Typically IT departments prepare their systems for situations such as power failures brought about by area-wide shutdowns caused by inclement weather or disasters. However, not many enterprise systems are geared to deal with smaller power failures and fluctuations which over time take their toll on operations, equipment and personnel.
Frequently referred to as “dirty power,” these surges, sag, fluctuations, interruptions and “noise” is a type of power supply abnormality which originates outside of within a facility. Daily fluctuations from electrical equipment can cause cumulative power hazards, system and equipment breakdown, loss of productivity and tie-up IT personnel as well.
According to some studies as much as 87 per cent of power-related issues result from low-voltage spikes and surges that cause “logic confusion” which leads to system lockups, error codes and malfunctions.
In many workplaces the impact can be felt on multi-function peripherals or managed and network print systems.
For instance about a decade ago, most office copiers were stand-alone machines that contained very little digital circuitry and they were not affected much by dirty power, according to Anthony LoGiudice, vice-president for service and operations of the customer solutions group at Sharp Electronics Canada Ltd.
“Approximately sixteen years ago when digital copiers started to come into the marketplace, they started to be connected to office networks.” He said. “Most copiers are now digital and connected to a network, so a lot more things are in play. That makes it much more sensitive to electrical noise. Any spike or surge can cause image quality issues or corrupt functions such as scanning, faxing and document filing.”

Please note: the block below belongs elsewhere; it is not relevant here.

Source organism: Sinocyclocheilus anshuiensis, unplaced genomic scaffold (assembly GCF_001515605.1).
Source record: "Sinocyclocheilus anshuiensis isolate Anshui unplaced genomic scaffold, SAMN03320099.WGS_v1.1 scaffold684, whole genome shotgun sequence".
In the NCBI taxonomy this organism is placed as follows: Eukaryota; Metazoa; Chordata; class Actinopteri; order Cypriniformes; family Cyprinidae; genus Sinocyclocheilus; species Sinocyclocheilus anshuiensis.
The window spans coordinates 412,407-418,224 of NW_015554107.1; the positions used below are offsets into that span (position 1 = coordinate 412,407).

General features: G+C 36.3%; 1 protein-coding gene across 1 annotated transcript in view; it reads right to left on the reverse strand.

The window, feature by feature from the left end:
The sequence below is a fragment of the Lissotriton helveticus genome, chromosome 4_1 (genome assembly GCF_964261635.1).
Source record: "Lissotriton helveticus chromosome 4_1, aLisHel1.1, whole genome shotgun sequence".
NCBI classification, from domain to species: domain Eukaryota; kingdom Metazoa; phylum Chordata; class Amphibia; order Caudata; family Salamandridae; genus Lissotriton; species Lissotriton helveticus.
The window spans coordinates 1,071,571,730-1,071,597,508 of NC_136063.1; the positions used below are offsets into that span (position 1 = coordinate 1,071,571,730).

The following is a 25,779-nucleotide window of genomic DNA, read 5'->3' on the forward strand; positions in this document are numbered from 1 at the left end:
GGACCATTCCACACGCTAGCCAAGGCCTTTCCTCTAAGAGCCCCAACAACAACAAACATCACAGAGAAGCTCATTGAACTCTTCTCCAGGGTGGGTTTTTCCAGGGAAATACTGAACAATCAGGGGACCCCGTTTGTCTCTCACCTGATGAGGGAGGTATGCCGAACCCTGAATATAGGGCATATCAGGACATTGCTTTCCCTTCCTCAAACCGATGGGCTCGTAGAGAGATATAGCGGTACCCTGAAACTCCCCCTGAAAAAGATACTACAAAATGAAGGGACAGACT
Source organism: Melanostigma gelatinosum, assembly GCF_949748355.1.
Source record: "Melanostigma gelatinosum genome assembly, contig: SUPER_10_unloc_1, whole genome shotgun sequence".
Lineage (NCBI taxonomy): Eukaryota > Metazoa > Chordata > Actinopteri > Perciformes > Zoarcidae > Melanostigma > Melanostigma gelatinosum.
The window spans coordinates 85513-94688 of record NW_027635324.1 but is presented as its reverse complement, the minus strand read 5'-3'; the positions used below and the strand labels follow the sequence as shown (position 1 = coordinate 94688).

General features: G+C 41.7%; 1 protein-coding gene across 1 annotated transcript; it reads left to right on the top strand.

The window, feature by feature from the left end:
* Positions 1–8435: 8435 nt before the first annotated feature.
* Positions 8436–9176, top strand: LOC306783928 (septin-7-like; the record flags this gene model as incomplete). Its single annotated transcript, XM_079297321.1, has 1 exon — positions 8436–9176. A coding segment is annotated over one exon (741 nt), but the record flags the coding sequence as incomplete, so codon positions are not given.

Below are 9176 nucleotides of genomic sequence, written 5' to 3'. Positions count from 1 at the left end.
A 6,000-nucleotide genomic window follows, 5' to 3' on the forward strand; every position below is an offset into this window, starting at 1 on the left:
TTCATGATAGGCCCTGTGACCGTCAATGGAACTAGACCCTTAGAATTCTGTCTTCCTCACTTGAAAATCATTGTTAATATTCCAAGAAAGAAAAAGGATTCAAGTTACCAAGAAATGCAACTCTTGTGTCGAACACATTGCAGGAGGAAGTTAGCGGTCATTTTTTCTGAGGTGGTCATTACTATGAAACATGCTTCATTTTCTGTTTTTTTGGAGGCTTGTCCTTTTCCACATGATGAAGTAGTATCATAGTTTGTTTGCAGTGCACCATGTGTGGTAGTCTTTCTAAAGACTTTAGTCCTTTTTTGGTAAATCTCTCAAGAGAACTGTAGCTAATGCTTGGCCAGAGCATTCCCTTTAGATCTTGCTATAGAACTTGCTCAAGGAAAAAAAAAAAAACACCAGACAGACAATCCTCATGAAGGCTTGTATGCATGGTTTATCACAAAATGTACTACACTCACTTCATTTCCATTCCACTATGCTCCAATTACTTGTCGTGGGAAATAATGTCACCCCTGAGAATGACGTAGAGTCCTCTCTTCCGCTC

Logic confusion often cause intermittent or temporary machine failure that mysteriously disappear once the repair personnel arrives at the scene. By that time though, operation has be interrupted, employees’ time is wasted and cost is incurred.
“Anytime we have a ‘no problem found’ service call, there is a cost associated with it,” said Shawn McVay, director of service for the Ray Morgan Company which specializes in providing office technology solutions for over 22,000 organizations nationwide.
Many IT administrators operate under the assumption that uninterruptable power supply (UPS) units, power filters and surge suppressors will solve the problem but these machines are designed for more catastrophic situations like lightning strikes which only account for one to two per cent of power issues, according to Roger Faridi, vice-president of operations for Smart Power Systems, a maker of power protection and battery units.
What is needed he said is a power conditioning mechanism to provide a “clean, level voltage supply with minimal noise.”
Smart Power’s Copier Guardian is a two-pound device, that’s the size of a paperback novel. It uses a transformer based filtering (TBF) technology developed by the company which incorporate a transformer and an electronic circuit which constantly monitors the line power and makes corrections when fluctuations or noise are sensed.
TBF provides protections for lighting strikes up to 6000 volts as well as smaller voltage spikes from internal sources like air conditioners compressors, office shredders or an elevator more, said Faridi.
“If the voltage exceeds the normal 120 VAC (voltage alternating current) by even just 40 volts, for more than 5 cycles (approximately 80 milliseconds) − powerful enough blow out the power supply and motherboard of most copiers and fax machines − then the power is cut off to prevent any further damage to the machine,” he said.
Electronic power conditioners help ensure that document management proceeds without interruption. It also reduces as many as five to six service calls per customer per year, according to Faridi.